Journal of the House of Lords: Volume 13, 1675-1681. Originally published by His Majesty's Stationery Office, London, 1767-1830.
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DIE Lunæ, 25 die Novembris.
His Majesty, sitting in His Royal Throne, adorned with His Regal Crown and Ornaments (the Peers also sitting in their Robes), gave Command to the Gentleman Usher of the Black Rod, to let the House of Commons know, "It is His Majesty's Pleasure, that they attend "Him presently."
His Majesty's Speech.
"I told you, in the Beginning of this Session, how much I had been obliged to keep up My Forces in Flanders; that, without it, our Neighbours had absolutely despaired; and by this Means, whatever had been saved of Flanders is acknowledged to be wholly due to My Interposition. And I shewed you withal, that I had been forced to employ that Money which had been raised for disbanding those Troops, in the Continuance of them together; and not only so, but that I had been much more out of Purse for that Service, a Service by which the Honour and Interest of the Nation had been so far improved, that, as I was confident no Man would repine at it; so I did not doubt but you would all be willing to supply it.
"I have now undergone this Expence so long, that I find it absolutely impossible to support the Charge any longer; and did therefore think of putting an End to that Charge, by recalling My Troops with all possible Speed; who are already exposed to the utmost Extremities of Want and Misery, being without any Prospect of further Pay, or Subsistence.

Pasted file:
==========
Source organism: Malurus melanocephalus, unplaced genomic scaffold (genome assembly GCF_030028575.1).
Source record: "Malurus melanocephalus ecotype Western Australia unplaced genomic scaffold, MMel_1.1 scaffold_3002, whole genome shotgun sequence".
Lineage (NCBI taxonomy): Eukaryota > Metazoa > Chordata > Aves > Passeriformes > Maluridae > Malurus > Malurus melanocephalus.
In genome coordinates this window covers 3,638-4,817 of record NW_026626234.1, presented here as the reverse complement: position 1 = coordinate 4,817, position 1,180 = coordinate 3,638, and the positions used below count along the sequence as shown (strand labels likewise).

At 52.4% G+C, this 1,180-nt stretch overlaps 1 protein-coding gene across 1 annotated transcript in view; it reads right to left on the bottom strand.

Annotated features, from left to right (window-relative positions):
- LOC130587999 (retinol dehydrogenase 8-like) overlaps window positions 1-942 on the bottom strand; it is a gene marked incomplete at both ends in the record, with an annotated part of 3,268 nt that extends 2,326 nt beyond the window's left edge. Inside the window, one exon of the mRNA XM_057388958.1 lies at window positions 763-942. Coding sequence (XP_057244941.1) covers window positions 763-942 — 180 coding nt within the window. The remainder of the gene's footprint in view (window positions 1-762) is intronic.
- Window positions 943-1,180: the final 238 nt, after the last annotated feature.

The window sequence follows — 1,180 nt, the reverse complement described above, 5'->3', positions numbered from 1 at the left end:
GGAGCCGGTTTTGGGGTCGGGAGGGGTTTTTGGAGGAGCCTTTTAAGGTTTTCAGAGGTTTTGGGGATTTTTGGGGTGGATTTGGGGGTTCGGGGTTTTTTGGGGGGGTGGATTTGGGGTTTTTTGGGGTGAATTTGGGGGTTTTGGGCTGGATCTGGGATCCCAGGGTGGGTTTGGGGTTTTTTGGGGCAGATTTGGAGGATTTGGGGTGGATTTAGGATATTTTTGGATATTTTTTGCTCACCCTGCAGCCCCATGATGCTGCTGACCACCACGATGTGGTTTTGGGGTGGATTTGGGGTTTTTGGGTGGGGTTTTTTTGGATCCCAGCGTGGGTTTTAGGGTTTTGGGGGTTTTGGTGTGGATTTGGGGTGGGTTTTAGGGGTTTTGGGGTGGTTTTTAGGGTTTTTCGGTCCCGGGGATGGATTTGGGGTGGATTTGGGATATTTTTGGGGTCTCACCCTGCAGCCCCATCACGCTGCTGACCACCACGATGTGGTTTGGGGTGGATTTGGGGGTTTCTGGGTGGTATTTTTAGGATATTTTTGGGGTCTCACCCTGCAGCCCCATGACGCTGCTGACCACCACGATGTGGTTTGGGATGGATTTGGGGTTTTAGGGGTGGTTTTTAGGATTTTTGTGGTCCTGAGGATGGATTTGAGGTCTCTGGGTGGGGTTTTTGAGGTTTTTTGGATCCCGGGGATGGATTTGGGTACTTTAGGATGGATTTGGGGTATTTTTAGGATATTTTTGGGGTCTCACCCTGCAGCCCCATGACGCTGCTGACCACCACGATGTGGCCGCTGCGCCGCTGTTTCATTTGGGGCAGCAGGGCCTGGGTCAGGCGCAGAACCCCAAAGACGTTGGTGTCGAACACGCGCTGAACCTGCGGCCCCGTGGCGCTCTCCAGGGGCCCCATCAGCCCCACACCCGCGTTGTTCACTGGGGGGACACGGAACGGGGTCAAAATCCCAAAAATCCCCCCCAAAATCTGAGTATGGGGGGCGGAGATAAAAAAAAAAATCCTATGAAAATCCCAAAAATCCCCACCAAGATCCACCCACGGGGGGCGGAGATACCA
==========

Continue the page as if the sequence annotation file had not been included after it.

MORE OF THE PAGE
"But, whilst I was about to do this, I have been importuned by the Spanish Ministers to continue them a little longer, until the Ratifications of the Peace be exchanged; without which, all that hath hitherto been done, they say, will be utterly lost, and that which hitherto hath been saved of Flanders will inevitably fall into the Hands of their Enemies.
"I have thought fit thus to lay the Matter before you; and, having acquitted Myself to all the World by asking your Advice and Assistance, I desire that it may be speedy, and without any Manner of Delay."
To convict Popish Recusants, Bill.
L. Paget takes his Seat.
This Day William Lord Pagett, Chevalier, sat first in Parliament as a Peer; his Writ of Summons bearing Date the 23th of this Instant November, Anno Tricesimo Regni Domini Regis Caroli Secündi, upon the Decease of William Lord Pagett his Father.
Francklyn against Browne & al D. Norfolk's Servants.
Joseph Francklyn, sworn, said, "He did find a Letter, in Chancery Lane, on Thursday Fortnight in the Morning, directed to the Duke of Norff. and did open it at a Coffee-house in Holborne; and afterwards, the same Day, carried it to the Privy Council; and that, that Night, one who said he was the Duke of Norfolk's Servant came to him by The Faulcon on The Banke Side; and told him, "That the Duke of Norff' Chaplain would speak with him at The Faulcon Taverne." But he refusing to go, the said Person told him, "He must go;" and called for a Constable. But then Mr. Browne the Chaplain came to his House, and asked, "Whether he found the said Letter, and carried it to the Council?" He owned it. Upon which, the said Browne told him, "It was ill done, to shew it in a Coffee-house; it should be of ill Consequence to him; and that the Devil had not befriended his Servants this Bout."